Seeking better results, Colorado lawmakers want to tell schools how to teach reading
This is straight from the file of crap that other professionals don't have to put up with but teachers get dumped on them all the time. We don't see "Seeking better flight results, lawmakers tell pilots how to fly planes" or even "Seeking more wins, lawmakers tell head coach how to call plays" and certrainly not "Seeking fewer illnesses, lawmakers tell doctors how to practice medicine." Oh, no, wait, sometimes we do see that-- and it looks like these dopes in Ohio mandating a medical procedure that doesn't actually exist. So maybe we aren't the only ones ever, but it's still dumb.
it wants to hire a consultant to spend a few years (and a few million dollars) figuring out why READ tanked. Colorado wants to hire WestEd, a 50-year-old descendant of the federal regional education laboratories established under LBJ. While other of these labs have fallen by the wayside, WestEd has "diversified" its funding (You can get lots of video about them here). They are to audit the money from READ.
What's baffling here is that the legislative response to READ's failure doesn't seem to include anything along the lines of, "Hey, let's go out and talk to the actual classroom teachers who are actually devoting their professional lives to teaching littles to read. Maybe they could tell us what some of the obstacles are, or why READ didn't work. Maybe--and I'm must spitballing here--we could ask them what sort of help they need to get this job done."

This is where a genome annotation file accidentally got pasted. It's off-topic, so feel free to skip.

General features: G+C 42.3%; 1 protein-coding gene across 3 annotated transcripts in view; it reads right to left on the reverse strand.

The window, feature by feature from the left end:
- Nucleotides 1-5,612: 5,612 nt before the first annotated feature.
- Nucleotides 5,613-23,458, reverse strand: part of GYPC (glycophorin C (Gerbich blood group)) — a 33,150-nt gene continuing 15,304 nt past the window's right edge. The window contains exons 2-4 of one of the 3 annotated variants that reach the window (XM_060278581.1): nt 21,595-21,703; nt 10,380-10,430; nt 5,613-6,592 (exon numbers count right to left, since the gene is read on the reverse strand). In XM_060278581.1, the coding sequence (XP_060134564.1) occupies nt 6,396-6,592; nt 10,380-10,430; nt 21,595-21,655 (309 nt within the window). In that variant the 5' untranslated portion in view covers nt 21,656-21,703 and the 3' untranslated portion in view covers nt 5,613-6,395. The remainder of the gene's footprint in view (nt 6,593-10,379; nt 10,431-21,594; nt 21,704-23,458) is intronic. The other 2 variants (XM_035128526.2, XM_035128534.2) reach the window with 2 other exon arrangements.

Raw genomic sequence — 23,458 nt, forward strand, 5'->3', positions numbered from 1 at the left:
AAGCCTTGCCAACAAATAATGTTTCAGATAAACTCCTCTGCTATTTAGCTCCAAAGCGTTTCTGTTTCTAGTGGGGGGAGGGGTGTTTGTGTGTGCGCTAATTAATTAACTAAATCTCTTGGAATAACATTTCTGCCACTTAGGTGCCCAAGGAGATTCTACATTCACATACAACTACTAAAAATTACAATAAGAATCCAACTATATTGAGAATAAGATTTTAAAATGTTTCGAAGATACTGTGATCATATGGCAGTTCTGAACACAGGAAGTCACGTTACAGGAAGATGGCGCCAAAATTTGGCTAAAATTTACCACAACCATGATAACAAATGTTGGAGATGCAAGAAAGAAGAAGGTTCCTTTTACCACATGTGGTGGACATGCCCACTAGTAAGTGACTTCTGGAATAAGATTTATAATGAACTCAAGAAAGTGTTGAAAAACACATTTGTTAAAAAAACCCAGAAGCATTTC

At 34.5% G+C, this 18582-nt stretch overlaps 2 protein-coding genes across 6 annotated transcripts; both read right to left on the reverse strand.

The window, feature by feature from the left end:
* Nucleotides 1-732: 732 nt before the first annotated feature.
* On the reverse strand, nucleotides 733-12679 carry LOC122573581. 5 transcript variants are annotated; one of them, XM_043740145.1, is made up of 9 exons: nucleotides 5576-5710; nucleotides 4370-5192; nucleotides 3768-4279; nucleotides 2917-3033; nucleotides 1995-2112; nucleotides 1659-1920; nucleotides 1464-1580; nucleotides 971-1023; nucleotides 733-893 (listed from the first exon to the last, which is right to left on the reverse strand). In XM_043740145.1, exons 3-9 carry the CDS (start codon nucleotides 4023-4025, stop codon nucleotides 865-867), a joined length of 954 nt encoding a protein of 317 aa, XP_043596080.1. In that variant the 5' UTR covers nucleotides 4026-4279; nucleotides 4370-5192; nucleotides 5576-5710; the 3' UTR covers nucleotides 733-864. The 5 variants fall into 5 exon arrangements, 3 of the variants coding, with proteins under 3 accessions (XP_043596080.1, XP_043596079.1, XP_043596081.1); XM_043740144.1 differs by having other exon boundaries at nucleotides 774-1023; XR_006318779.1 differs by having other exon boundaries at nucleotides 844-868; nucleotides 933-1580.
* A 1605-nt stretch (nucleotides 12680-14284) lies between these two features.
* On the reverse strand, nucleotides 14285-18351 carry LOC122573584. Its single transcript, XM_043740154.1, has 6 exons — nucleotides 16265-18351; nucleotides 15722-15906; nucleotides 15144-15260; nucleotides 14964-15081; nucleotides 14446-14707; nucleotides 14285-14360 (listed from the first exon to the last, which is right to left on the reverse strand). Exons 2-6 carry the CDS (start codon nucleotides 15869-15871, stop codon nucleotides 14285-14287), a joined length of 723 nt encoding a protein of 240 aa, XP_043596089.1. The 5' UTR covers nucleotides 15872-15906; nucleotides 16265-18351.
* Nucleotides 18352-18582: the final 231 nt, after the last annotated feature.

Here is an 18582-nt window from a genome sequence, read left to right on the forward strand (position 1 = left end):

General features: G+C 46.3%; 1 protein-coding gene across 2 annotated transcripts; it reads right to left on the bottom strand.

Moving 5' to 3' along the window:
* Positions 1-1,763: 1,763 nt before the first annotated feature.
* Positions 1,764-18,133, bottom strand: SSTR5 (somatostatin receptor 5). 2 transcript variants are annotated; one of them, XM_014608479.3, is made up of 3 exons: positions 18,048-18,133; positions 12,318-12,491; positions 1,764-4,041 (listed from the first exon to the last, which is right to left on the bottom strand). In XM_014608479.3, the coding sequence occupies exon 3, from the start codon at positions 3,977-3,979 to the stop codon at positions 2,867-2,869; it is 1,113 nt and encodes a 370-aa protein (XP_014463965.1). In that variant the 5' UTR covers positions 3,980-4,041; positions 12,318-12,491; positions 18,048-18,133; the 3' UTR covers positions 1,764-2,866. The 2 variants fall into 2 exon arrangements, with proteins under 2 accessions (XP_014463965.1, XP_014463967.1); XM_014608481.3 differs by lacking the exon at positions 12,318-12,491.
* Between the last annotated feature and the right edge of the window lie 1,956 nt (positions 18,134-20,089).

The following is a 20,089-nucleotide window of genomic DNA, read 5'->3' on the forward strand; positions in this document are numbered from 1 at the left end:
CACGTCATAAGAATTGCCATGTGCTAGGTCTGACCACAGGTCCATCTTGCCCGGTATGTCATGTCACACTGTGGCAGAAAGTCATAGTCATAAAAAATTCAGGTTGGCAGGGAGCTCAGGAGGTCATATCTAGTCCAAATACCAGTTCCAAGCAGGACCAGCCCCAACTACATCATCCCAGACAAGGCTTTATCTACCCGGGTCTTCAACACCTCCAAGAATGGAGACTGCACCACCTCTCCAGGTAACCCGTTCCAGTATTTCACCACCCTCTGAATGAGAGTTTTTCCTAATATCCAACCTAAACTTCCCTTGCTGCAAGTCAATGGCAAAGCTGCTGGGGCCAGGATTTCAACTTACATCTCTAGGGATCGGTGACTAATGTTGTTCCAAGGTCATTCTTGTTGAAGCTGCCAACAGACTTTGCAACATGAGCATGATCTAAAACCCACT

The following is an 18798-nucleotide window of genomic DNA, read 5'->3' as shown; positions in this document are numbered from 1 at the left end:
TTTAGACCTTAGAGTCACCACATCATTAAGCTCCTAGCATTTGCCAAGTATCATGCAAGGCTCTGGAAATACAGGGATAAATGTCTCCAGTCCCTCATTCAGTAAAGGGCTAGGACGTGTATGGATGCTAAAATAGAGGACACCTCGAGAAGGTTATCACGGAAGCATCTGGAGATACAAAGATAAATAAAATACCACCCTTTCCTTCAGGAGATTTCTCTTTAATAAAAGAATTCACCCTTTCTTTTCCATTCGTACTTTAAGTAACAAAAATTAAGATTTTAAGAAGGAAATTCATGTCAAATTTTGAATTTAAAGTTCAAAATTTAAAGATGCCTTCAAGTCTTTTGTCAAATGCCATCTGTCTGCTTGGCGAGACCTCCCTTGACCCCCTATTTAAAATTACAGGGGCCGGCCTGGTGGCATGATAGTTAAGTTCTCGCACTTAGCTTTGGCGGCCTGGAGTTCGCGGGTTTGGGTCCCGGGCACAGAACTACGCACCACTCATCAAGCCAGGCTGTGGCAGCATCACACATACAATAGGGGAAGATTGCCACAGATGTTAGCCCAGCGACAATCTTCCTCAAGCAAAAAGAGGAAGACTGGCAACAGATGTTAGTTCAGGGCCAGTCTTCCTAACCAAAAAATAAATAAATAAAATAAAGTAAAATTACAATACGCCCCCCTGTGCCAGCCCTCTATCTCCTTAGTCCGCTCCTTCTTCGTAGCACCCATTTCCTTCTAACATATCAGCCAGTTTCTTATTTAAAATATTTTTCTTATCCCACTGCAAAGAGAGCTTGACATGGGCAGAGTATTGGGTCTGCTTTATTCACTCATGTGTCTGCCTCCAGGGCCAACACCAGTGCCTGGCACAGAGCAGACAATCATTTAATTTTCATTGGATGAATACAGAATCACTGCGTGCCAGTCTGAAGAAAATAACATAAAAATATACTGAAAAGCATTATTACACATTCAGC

I suppose it's not that surprising. Colorado is a state awash in reformy disruption, and where reformy disruption goes, teachers are largely ignored and dismissed.
But still. Imagine your eight year old child is having trouble reading. Who do you call? A legislator? A consultant? Or do you get ahold of the actual teacher who is actually working with your child on a daily basis? And the beauty of this as a strategy for the state is that all those teachers already work for them, so you wouldn't have to spend $5 million to get to the bottom of READ's failure. Soneone is going to say, "Well, WestEd is probably going to do that as part of its consultimg," and on the one hand I think, boy, I sure hope so but on the other hand I'm thinking, you mean the state of Colorado needs to speak to their teachers for them, because it's so hard for them to do it themselves??
So many bad choices lined up in a row. Here's hoping that WestEd can talk $5.2 million worth of sense to the Colorado legislature.